Sledding into the sunshine

In February, we appreciate every clear and sunny day. Yesterday, Ingkasi and I went out dog sledding – into the sunshine! Let me take you with us, just for a moment….

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At first, the dogs are running as fast as they can – so excited to get out there!

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After some time, as we turn away from the trail and continue uphill, the dogs slow down. Even at -20 degrees celsius, I can feel the sunshine, slightly warming my face.

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It`s time to stop and have a look around.

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Ingkasi is looking for Polar Bears, and finds a female with 2 youngsters on the sea ice, far away. Too far to capture trough my camera!

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 We have a good view towards Kap Swainson and the ocean.

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The dogs still have lots of energy left when we turn around!

 

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At some point in the afternoon, the warmth of the sunshine seems to be gone. Then, I usually hide inside of several layers of hats and hoods, to stay warm.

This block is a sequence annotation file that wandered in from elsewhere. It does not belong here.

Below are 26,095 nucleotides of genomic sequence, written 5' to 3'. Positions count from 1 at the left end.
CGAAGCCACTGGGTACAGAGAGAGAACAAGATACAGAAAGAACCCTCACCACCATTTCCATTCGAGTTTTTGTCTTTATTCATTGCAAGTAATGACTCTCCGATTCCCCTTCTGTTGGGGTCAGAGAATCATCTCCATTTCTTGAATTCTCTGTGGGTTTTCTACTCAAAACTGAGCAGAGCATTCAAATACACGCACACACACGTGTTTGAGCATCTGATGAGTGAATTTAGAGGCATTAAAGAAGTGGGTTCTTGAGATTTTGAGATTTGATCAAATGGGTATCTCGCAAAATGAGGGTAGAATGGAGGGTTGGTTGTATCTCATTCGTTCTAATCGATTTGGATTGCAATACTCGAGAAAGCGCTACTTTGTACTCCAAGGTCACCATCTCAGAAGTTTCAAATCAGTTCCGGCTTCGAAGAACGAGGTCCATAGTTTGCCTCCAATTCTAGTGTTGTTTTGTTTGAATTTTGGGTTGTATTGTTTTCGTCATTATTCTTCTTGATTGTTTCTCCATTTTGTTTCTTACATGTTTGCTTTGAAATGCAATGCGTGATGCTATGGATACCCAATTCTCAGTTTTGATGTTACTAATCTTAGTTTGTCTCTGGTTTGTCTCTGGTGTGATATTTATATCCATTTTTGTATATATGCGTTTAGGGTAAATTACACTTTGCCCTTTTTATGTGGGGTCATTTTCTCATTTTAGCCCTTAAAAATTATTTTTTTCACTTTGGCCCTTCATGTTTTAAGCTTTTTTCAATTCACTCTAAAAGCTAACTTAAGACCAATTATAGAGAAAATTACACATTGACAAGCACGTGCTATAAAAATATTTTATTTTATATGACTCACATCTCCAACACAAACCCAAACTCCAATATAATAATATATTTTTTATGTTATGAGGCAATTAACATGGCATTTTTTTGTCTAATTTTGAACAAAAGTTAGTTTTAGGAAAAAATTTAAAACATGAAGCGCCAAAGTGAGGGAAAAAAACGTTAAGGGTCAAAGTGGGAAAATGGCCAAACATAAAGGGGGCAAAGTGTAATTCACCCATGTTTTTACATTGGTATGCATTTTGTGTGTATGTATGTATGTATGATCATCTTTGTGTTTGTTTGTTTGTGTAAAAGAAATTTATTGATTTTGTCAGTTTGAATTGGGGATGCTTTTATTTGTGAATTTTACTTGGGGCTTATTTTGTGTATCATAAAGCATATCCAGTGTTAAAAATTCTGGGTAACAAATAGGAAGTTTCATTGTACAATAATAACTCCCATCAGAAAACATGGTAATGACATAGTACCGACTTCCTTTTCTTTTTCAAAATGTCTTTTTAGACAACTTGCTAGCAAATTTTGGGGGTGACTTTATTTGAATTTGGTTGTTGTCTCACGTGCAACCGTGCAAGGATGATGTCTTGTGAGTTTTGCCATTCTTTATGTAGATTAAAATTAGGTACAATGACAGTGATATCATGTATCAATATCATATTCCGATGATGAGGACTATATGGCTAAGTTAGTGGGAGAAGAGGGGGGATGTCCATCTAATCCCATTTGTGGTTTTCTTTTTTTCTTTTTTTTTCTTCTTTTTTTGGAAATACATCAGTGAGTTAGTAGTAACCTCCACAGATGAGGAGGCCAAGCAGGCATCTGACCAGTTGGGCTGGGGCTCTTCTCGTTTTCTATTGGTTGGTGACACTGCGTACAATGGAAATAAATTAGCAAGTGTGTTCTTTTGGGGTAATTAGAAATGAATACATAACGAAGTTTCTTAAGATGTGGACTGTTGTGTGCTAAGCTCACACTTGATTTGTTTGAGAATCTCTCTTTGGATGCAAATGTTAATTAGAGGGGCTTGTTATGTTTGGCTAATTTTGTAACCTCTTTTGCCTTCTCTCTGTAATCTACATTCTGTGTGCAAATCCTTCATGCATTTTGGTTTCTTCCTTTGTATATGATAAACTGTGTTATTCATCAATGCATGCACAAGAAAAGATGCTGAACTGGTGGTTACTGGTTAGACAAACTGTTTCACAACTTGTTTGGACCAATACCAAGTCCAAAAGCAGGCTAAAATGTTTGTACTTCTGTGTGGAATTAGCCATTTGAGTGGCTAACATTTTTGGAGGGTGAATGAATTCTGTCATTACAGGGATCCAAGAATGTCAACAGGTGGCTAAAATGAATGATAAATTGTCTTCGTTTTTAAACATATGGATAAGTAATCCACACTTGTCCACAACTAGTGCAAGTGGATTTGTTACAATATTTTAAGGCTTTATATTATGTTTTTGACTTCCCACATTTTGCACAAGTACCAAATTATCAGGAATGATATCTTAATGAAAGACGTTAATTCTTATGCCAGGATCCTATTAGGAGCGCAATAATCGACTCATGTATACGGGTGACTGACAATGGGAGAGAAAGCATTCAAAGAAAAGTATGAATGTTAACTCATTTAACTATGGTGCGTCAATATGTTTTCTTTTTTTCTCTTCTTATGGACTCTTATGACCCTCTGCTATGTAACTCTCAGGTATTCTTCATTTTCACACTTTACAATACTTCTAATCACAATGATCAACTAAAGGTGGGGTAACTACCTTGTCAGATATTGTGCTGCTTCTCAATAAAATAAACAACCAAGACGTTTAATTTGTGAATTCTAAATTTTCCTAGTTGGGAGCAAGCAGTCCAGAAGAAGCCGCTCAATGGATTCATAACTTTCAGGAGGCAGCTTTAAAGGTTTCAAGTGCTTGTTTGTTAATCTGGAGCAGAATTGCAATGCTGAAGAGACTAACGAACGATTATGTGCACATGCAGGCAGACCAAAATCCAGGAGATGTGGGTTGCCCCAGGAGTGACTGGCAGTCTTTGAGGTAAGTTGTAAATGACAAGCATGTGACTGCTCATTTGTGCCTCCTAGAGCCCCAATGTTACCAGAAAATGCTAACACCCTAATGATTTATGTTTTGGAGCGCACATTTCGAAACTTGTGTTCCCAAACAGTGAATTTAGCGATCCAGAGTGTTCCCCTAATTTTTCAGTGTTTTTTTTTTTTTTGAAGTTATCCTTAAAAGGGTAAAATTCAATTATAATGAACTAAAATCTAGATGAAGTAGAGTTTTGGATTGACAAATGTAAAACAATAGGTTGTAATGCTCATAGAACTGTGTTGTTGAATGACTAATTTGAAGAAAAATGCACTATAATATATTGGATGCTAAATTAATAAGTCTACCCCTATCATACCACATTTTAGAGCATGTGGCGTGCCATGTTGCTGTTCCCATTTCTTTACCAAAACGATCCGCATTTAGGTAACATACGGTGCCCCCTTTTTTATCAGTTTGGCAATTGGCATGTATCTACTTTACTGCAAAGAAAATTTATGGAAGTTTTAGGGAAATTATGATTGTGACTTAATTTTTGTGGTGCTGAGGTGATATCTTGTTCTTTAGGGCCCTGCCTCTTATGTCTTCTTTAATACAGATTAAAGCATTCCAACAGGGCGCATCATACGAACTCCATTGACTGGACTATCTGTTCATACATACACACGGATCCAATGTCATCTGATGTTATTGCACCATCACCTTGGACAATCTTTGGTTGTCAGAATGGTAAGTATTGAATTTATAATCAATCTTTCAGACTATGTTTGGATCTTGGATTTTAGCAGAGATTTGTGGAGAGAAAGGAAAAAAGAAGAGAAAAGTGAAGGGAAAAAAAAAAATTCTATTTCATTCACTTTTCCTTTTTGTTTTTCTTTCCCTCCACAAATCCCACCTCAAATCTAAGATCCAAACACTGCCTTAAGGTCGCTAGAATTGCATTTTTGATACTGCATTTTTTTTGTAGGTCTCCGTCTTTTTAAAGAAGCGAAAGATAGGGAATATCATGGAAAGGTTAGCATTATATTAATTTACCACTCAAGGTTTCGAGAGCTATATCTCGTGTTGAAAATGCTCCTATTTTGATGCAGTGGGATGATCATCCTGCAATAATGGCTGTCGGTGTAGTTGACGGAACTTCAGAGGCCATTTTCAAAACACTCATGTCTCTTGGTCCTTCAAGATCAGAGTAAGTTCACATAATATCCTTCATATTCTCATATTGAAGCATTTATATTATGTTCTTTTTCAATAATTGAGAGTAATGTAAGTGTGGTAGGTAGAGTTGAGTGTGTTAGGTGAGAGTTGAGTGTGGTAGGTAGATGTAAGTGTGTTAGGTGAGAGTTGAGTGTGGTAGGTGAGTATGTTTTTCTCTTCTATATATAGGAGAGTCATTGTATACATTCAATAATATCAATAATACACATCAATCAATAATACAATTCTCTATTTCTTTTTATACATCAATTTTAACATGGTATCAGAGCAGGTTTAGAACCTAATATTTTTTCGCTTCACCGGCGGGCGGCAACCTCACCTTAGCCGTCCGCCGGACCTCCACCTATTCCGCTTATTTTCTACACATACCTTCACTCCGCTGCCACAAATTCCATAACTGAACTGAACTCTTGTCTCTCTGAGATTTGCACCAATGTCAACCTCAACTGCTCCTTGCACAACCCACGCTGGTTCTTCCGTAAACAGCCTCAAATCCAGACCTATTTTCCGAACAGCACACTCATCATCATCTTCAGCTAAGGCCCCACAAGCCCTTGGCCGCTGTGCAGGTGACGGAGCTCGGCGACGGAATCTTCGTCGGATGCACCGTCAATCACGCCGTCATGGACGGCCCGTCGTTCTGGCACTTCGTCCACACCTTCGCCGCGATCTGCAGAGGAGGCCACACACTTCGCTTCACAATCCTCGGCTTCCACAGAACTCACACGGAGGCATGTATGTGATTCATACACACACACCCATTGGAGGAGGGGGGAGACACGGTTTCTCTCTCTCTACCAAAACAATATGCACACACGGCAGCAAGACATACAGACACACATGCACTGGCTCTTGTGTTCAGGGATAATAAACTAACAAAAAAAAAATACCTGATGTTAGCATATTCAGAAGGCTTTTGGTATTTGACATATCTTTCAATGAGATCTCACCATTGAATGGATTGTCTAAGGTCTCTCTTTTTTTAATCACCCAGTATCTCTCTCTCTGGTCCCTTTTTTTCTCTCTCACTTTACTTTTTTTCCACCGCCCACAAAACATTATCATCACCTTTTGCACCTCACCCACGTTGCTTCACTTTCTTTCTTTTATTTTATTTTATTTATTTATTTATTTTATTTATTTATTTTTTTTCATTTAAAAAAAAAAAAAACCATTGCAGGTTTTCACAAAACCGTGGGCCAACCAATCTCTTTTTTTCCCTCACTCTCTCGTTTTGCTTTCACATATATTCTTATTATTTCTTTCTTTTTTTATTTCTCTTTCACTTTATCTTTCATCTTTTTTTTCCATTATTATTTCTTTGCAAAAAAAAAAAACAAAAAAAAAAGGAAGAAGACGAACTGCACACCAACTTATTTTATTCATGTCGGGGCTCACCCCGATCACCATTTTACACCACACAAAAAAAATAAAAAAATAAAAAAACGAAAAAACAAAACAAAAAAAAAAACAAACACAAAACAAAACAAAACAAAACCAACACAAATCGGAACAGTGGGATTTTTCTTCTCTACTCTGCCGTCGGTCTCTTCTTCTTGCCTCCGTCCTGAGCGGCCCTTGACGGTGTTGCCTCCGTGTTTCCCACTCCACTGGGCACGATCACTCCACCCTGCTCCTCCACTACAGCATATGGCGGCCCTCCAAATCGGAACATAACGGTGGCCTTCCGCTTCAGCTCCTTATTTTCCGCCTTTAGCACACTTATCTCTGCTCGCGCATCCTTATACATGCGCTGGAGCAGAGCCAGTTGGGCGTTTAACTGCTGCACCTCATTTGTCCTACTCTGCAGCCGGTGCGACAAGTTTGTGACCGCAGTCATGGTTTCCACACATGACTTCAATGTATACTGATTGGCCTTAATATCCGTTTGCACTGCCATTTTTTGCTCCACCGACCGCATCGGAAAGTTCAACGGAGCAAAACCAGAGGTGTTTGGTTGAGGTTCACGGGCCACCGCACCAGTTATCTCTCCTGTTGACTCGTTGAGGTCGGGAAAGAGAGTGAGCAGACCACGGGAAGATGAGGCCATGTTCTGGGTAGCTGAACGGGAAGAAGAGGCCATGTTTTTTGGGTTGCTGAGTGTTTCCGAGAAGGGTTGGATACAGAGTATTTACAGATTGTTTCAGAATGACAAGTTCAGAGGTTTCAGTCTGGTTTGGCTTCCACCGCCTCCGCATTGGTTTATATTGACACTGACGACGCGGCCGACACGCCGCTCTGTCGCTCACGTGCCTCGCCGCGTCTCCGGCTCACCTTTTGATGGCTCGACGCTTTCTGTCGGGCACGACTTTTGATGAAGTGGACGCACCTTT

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The dogs have no such problems. Their thick coat protects them perfectly from this harsh environment.

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Today, we went out again. It`s always encouraging to spend time with my powerful four-legged friends!

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This time we headed towards Kap Hope.

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Time for a cup of tea – just the dogs, and me 🙂 .

 

 

20 thoughts on “Sledding into the sunshine

    • I understand 🙂 but this made me think – maybe it would make you feel better, if I would write about the many blizzards we had this winter, that kept us inside our small house for many hours! Well, at least I have mentioned it now :-).

  1. Thank you so much for that photo essay. It’s very strange to me seeing no grass or trees. My beagle is very much excited to get out with her nose constantly to the ground. You don’t walk a beagle. It’s nothing but stop-and-go all the time. Stop-sniff-and go repeatedly.

    Years ago I read Winter Dance by Gary Paulsen chronicling his maiden 1,180 mile Iditarod race. I found it fascinating but not something I would ever want to attempt. I can dress well for the cold but don’t really enjoy it. I can’t say I enjoy the excessive heat and humidity I sometimes live in either though.

    Keep the photos coming please. I would enjoy seeing an essay around the arrival, unloading and distribution of goods from the seasonal cargo ships sometime if you would.

    • Thanks you for sharing your thoughts, and suggestions! As for me, I fell in love with winter and snow when I learned to go backcountry-skiing and winter camping in Norway, in my 20`s ! It was such a fun challenge and made me happy, to be out in nature. It is much colder to sit on a sledge though, as we do in Greenland, then skiing or doing other activities in the cold. But layering usually works well 🙂